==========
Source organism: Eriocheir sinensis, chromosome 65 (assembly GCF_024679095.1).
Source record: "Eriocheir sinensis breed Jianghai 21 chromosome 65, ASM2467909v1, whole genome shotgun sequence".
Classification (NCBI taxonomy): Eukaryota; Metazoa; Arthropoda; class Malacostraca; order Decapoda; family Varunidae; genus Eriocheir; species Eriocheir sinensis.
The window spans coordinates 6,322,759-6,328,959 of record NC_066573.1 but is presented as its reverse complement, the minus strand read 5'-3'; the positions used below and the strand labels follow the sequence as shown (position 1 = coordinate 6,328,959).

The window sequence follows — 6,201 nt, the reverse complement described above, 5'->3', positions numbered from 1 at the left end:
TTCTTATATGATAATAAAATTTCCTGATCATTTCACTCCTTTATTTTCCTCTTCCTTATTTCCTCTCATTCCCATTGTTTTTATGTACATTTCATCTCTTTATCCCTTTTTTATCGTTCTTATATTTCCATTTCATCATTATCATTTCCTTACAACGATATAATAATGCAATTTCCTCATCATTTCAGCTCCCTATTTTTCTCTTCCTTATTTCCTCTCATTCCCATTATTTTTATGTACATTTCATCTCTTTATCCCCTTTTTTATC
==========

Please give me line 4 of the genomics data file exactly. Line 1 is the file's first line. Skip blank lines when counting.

The window spans coordinates 6,322,759-6,328,959 of record NC_066573.1 but is presented as its reverse complement, the minus strand read 5'-3'; the positions used below and the strand labels follow the sequence as shown (position 1 = coordinate 6,328,959).